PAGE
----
A Different Kind of Perfection

Last night was “Back to School” night, we met our kid’s teachers and the new principal of Seth Boyden. It didn’t go stellar for me (I visited Hannah’s teachers, Gerry visited Max’s teacher) and I think we may have some decisions to make.

Apparently Hannah’s been having a hard time with her homework. They really ramp up the assignments this year, and she’s been bad about writing down her assignments and turning them in. When we question her about it she’s vague, very odd, and I couldn’t quite put it together.

When the parents had settled into the class her teacher talked to us about her own kids (1 in Harvard, 1 on Broadway), then lectured us for almost 20 minutes about how our kids weren’t turning in their homework. She said 9 kids hadn’t turned in their homework that day. She also mentioned she’d been at Seth Boyden for 15 years. When I looked around I noticed the same expression on all the parent’s faces, “She’s been doing this for 15 years, she has a kid at Harvard and on Broadway, she must be better at this than I am…

I felt that way, too. As each parent approached her at the end of the session they were very apologetic about their kids, (“Is MY kid a slacker? I heard one parent ask.) When my turn came I told her that we had a very hard time understanding what Hannah was required to do each night – that we looked at her planner, and just couldn’t make sense of what Hannah’d written. Sometimes I’d send notes back asking, “What is Hannah supposed to do!” because we’re supposed to sign off on the homework, but I can’t sign off on something I can’t see…

Our exchange wasn’t pleasant, and I would have felt like I was insane if it hadn’t been for another parent who followed me outside and waited until most other parents went away to mention to me that she felt the same way – just not understanding WHAT our kids are supposed to be doing. Even more confusing, it was written RIGHT ON THE BOARD, yet Hannah hadn’t copied it down in her planner, so she didn’t do the work.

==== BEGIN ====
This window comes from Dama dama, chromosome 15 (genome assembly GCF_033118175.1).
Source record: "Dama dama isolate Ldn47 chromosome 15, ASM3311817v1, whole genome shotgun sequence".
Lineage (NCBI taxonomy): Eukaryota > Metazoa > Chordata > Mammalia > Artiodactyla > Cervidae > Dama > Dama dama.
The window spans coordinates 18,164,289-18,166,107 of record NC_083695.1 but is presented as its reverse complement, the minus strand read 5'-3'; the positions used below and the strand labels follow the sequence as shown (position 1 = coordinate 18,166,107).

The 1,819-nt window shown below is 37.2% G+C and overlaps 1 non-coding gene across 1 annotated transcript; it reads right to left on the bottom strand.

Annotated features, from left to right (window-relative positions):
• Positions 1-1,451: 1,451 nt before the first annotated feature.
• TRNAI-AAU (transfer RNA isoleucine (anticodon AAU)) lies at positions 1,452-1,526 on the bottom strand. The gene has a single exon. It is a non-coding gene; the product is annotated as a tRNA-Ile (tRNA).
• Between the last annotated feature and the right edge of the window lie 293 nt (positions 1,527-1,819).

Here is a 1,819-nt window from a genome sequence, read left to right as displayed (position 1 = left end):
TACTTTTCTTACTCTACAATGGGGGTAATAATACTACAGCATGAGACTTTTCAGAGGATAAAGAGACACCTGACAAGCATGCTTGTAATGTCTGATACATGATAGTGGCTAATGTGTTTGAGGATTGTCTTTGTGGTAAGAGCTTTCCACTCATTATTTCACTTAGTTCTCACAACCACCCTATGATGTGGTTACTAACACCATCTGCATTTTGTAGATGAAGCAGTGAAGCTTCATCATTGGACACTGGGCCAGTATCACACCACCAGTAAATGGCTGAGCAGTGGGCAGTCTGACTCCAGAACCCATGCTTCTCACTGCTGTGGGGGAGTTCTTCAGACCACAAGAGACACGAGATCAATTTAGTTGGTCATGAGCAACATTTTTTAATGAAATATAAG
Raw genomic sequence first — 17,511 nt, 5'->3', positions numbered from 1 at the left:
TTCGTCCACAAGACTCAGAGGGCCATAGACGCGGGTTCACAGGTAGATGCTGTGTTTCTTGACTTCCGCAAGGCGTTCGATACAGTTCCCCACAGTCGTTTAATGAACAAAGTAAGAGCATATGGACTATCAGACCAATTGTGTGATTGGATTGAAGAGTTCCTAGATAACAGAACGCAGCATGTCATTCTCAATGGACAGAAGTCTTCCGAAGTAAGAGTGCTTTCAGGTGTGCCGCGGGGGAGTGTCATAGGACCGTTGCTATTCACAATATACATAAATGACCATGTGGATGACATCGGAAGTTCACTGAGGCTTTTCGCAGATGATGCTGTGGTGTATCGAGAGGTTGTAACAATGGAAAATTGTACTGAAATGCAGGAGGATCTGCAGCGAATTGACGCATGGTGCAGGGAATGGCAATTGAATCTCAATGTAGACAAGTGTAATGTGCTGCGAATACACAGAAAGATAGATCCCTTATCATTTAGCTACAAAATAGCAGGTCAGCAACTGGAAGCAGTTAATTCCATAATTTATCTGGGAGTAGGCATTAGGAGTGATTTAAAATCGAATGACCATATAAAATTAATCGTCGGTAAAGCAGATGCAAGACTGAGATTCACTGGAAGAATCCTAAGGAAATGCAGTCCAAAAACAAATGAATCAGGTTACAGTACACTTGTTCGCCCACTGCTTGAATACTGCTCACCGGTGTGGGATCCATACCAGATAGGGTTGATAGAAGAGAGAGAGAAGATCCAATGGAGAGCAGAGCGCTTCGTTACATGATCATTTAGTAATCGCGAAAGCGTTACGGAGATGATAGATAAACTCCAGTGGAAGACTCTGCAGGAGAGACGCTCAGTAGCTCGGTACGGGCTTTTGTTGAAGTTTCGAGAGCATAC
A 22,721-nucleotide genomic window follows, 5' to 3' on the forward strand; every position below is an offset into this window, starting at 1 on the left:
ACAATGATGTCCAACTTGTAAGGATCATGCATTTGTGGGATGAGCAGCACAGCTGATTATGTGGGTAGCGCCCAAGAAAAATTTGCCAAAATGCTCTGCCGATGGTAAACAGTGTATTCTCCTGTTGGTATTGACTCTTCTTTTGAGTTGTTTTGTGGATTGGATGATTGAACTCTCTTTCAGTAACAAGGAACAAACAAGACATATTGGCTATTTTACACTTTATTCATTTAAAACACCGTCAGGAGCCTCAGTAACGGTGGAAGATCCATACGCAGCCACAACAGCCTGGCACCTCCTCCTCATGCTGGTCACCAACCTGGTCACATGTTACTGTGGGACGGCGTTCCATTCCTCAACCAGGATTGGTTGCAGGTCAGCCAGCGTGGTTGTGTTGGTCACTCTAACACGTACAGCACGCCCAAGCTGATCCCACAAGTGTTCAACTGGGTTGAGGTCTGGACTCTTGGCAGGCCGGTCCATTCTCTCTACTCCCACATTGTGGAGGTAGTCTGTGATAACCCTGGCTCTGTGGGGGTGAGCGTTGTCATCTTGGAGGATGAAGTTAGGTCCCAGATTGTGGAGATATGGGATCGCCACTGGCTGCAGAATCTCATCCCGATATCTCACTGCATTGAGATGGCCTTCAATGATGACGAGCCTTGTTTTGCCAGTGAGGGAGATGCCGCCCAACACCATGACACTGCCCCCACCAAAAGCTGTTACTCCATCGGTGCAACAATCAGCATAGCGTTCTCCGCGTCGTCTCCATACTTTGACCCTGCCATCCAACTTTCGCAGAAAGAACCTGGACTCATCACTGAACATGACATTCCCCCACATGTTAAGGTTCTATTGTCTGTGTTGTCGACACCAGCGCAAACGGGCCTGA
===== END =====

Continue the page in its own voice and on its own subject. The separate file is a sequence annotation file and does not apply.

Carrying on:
Gerry joined us and commented that if 9 out of 22 students aren’t turning in their work, there’s a bigger problem here…

It wasn’t until we got home and talked it over with Hannah that the truth came out. Hannah cannot read script, the teacher writes the assignments in script. Words like Social confuse Hannah, and she’s not quite there yet. Some of her (really smart) friends read and write script, but not all. My guess is that the 9 kids who didn’t do their work are having the same problem Hannah’s having – they can’t read the board.

She said that she tried to tell the teacher and was ashamed. As she sobbed she said, “Mom, I’m the only kid who can’t read script, and I just can’t tell her!

I told her that at least one other kid was having a hard time reading the lesson. We’re making an appointment to speak with the vice principal (Max’s teacher from last year – we adore her) to see what we can do. It’s clear that Hannah’s become an “issue” for both of her teachers, and I can understand it. She’s dramatic, lively, and when she feels she’s not doing well she compensates by doing MORE stuff (which can be even more annoying – she wants SO much to do well…) What a frustration for both teacher AND student!

I remember having a hard time with script – AND with telling time! I think I was the last kid in the class to get both down cold, and still have a hard time with silly things like my left & right. My Aunt Wanda had a beauty salon with a hand painted sign my cousin created. It was lovely, in script it said, “Vanity Case Salon” – I swear until I was 10 I thought it said, “Sanity Case Salon” because I always got my V’s and S’s mixed up. It’s funny now, but it was mortifying then.

Jeeze I love these kids so much – when they have a difficulty it just rips my heart out.

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About Annie

I knit weird and I enjoy showing others how to find the joy and intuitiveness within their OWN knitting! We don't knit to make THINGS, we knit to make OURSELVES HAPPY!

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